Happier employees = better business
Tackling work-related stress and common mental health problems
The topics of employee health and wellbeing, and the associated impacts on work performance and absence have been receiving welcome attention of late, especially with the release of the Government-commissioned and much-anticipated Thriving at Work report on 26 October.
So this seems like a great opportunity to discuss the subject in greater depth. Here we’ll be taking a closer look at sickness absence, with a focus on:
- work-related stress, and the effect of common mental health problems (CMHPs)
- how businesses and organisations can take proactive steps to counter stress, and its knock-on effects for employees and employers.
How much does sickness absence really cost?
Being absent from work through illness is to be expected. And in a fair, modern society, employers obviously respect individuals’ need to rest and recuperate fully before returning to work. But when you look at the collective cost – around £29 billion a year for UK businesses covering sickness absence1 – it makes sense to consider more closely the underlying causes, and ways to mitigate the effects.
What do we mean by sickness absence?
Firstly, though, let’s set the widely accepted parameters and definitions. These may differ slightly from employer to employer, but sickness absence is typically categorised in the following way:
The majority of sickness absence falls into one of these six categories2:
- Minor illness
- Back pain and musculoskeletal issues
- Recurring medical conditions (often linked with ‘presenteeism’ – working while sick)
- Home/family responsibilities
- Mental health issues
Then, let’s look at the direct financial costs that sickness absence can incur.
The cost of sickness absence
- Statutory Sick Pay (£92.05 a week for up to 28 weeks, after at least four days’ consecutive absence).
- Occupational sick pay.
- Potential outlay for temporary cover, and overtime for colleagues taking on aspects of absentees’ roles.
In addition, there’s the ruling from employment appeal tribunals that employees can ‘carry over’ up to four weeks’ leave if a long-term illness prevents them from taking it. And with long-term sickness absence, you can refer employees for an occupational health assessment.
Indirect costs of absence
Already, we begin to appreciate the costs involved. But these are the direct and defined financial implications. The myriad indirect costs are often case-unique, so it’s much harder to predict or build a clear picture of the associated effects. For example, indirect costs can include:
All this might seem a little business-focused and unsympathetic, but it illustrates the importance of developing a deeper understanding of employees’ wellbeing, so you can take more effective preventative measures – especially when it comes to the more mental health-related issues, such as low morale or stress, that are harder to gauge in terms of their triggers and consequences. With better-informed policies, procedures and support systems for mental health issues, you can not only avoid some of the direct and indirect costs described here, but also offer your employees a much improved experience of their day-to-day, and the reassurance that you’re ‘there for them’ in a range of ways. In itself, this can help tackle some of the triggers of sickness absence.
Mental health at work and work-related stress
With this in mind, let’s focus on some common mental health problems (CMHPs), and how they can relate to, and affect, people’s occupational performance.3
While mental health problems are common, most are mild – CMHPs tend to be short-term, and are treated successfully with prescribed medication, support such as counselling, or a combination of both.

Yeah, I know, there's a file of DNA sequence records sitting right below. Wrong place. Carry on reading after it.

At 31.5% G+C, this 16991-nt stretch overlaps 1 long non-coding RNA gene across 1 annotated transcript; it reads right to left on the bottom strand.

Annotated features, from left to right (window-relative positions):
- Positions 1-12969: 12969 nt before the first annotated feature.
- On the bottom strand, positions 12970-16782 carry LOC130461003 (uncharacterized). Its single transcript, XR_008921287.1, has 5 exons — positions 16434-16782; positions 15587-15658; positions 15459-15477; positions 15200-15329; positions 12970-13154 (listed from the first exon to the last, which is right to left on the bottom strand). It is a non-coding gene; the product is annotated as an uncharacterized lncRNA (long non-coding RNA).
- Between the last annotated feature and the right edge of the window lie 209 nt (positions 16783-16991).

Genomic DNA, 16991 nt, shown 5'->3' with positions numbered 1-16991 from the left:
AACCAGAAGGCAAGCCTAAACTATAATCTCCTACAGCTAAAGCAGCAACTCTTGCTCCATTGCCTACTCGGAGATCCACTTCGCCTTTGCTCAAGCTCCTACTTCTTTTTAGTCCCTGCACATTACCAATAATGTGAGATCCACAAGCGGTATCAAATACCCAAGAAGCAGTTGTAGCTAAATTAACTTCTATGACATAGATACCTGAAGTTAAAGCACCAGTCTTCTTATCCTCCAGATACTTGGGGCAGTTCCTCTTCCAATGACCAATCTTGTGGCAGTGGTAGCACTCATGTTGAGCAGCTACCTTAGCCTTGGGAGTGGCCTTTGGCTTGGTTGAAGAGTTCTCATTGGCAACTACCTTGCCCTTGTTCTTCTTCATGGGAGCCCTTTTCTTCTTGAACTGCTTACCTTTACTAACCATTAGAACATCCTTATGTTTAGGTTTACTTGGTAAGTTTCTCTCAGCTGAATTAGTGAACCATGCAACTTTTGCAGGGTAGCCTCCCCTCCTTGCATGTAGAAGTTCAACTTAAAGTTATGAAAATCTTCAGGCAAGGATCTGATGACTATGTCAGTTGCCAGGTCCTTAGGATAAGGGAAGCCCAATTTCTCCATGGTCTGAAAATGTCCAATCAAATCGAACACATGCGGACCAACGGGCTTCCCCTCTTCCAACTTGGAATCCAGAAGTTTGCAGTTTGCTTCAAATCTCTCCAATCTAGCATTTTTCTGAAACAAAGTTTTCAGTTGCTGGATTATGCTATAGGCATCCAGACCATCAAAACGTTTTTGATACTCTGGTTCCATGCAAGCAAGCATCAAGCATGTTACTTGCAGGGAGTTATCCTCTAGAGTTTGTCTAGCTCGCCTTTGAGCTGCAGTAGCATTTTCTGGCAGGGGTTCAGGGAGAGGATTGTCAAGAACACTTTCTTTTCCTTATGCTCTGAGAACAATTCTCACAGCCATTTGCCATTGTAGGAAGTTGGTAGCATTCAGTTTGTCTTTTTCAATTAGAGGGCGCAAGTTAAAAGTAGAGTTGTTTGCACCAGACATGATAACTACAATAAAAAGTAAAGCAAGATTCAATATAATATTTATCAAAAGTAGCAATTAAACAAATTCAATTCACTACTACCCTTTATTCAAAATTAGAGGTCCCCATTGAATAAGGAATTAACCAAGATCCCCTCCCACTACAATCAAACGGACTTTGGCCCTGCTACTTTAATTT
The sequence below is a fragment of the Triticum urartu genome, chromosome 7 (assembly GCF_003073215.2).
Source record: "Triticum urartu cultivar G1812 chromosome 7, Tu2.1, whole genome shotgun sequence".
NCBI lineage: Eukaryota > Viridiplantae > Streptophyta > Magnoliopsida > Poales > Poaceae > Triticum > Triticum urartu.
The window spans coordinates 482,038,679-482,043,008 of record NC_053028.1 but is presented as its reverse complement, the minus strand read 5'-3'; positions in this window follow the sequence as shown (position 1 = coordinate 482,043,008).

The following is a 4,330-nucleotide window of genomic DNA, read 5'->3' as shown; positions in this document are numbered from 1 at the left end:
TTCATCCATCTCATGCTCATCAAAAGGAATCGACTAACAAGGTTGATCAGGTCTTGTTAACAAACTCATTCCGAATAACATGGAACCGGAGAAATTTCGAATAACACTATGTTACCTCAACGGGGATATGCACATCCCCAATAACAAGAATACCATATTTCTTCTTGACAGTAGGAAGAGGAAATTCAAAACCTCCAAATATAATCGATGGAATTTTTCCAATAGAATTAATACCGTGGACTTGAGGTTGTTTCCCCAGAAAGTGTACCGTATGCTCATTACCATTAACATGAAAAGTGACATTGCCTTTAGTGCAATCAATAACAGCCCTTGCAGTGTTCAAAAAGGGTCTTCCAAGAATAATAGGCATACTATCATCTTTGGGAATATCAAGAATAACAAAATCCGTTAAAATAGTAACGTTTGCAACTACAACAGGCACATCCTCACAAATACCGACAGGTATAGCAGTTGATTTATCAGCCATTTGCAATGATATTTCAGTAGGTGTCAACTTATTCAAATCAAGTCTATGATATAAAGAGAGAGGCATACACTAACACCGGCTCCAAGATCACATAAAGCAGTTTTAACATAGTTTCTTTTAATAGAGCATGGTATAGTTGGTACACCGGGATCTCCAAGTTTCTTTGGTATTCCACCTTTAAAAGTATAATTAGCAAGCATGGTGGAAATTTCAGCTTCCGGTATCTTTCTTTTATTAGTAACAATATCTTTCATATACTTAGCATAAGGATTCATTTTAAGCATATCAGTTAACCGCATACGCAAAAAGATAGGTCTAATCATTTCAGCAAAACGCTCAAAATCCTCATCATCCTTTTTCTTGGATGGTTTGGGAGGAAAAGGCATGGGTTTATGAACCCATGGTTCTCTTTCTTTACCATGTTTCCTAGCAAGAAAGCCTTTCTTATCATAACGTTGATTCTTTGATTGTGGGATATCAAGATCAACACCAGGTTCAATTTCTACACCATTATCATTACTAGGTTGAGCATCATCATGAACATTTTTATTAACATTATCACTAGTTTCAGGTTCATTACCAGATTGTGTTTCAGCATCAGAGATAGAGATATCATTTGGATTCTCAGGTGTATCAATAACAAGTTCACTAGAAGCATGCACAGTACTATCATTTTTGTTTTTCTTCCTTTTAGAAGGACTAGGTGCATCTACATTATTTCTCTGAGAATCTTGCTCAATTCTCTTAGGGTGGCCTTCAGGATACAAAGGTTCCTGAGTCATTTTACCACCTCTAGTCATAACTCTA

The Thriving at Work report4, released on 26 October 17, suggests the following:
It also claims poor mental health costs the UK economy up to £99bn each year, and includes a detailed analysis that explores the significant cost of poor mental health to UK businesses and the economy as a whole.
However, it also quantifies how investing in supporting mental health at work is good for business and productivity.
Anxiety and depression
These are perhaps the most common mental health issues we face in Western society. Anxiety is defined as feeling worried, uneasy or fearful a lot of the time, and finding it hard to control or rationalise worries to a point where they become distressing and disrupt daily life at home and at work. Anxiety can have both psychological and physical symptoms, and sufferers often become even more anxious when they feel others can sense their unease – hence it has a tendency to escalate in certain situations where people sense scrutiny or judgement.
Depression, meanwhile, is more than simply feeling unhappy or fed up for a few days…it’s about feeling persistently ‘down’ for weeks or months, and it can affect sufferers physically as well as psychologically. Depression affects people in many different ways, too – from lasting feelings of unhappiness and hopelessness, to losing interest in the things they used to enjoy, and feeling very sad and…well, like there’s little point to anything. Physical symptoms can include feeling continuously tired yet, sleeping badly, losing appetite or sex drive, and various ‘psychosomatic’ aches and pains.
Depression and anxiety often come hand in hand. They may be a reaction to a difficult life event, such as bereavement, but the root causes can be complex and difficult to identify. That said, it is important to be able to recognise the physical and mental symptoms of both conditions:
What’s the link between CMHPs and work-related stress?
Work-related stress and CMHPs like anxiety and depression often go together. The symptoms are similar, such as loss of appetite, fatigue and exaggerated emotional states. What’s more, work-related stress can aggravate an existing mental health problem, making it more difficult to control. In other words, when work-related stress reaches a point where it triggers an existing or latent mental health problem, it becomes hard to separate one from the other. And it’s important to note that long periods of work-related stress can cause mental health problems.